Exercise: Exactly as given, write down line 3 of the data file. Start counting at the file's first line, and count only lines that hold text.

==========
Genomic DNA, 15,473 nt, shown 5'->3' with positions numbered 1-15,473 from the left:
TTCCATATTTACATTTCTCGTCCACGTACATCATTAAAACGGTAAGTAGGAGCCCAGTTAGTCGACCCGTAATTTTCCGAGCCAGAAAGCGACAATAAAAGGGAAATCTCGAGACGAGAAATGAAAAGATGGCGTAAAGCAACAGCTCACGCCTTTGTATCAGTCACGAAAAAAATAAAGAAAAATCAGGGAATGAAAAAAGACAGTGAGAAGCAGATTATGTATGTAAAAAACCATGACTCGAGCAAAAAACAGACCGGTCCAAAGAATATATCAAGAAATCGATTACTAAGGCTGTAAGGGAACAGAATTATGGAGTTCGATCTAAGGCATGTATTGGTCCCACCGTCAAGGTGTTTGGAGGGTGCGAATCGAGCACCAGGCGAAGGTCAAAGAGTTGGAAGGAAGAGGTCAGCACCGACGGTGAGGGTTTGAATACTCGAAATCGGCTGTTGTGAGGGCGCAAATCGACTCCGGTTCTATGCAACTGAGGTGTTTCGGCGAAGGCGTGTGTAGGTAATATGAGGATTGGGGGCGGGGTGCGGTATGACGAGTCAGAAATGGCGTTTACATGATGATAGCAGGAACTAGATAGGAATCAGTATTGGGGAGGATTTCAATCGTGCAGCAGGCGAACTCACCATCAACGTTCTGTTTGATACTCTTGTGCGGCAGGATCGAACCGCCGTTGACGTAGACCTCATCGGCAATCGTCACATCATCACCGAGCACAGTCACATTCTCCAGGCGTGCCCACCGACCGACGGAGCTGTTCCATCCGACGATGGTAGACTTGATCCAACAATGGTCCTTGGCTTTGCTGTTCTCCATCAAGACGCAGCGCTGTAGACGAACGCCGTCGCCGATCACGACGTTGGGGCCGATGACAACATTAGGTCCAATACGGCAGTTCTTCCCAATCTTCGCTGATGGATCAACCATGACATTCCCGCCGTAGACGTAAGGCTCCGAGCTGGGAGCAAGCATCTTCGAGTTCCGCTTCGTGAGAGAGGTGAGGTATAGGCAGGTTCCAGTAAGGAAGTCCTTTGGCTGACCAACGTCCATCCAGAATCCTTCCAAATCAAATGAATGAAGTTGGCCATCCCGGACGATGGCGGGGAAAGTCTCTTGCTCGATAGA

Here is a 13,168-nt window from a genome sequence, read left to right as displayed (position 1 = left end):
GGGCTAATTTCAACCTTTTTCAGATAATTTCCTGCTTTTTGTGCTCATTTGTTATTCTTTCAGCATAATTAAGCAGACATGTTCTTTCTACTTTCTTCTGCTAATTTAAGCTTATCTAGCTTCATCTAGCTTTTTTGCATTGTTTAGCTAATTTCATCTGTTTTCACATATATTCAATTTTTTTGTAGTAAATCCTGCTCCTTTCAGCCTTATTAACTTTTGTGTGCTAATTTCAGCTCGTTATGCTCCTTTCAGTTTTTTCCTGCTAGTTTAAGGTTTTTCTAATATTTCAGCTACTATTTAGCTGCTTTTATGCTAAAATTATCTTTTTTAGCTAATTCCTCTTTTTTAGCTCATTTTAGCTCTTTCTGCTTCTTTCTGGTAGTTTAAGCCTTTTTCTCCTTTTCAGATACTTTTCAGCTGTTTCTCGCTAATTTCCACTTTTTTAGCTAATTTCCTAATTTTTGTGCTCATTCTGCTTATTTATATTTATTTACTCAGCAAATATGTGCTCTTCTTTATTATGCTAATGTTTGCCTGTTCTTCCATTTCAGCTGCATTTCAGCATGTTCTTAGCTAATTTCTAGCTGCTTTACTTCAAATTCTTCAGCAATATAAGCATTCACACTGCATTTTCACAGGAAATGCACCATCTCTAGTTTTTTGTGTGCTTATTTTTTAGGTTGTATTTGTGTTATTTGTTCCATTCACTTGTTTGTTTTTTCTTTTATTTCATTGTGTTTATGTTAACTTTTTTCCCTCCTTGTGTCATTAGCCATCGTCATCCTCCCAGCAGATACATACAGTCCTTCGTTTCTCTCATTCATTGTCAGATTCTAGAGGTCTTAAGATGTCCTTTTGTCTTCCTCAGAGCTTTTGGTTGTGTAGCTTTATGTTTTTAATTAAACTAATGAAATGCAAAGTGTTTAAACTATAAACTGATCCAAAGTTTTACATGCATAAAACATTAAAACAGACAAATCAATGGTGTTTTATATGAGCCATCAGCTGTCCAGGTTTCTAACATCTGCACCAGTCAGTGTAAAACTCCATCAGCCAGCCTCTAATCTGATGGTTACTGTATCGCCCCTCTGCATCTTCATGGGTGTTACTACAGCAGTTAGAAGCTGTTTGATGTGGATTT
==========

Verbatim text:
Here is a 13,168-nt window from a genome sequence, read left to right as displayed (position 1 = left end):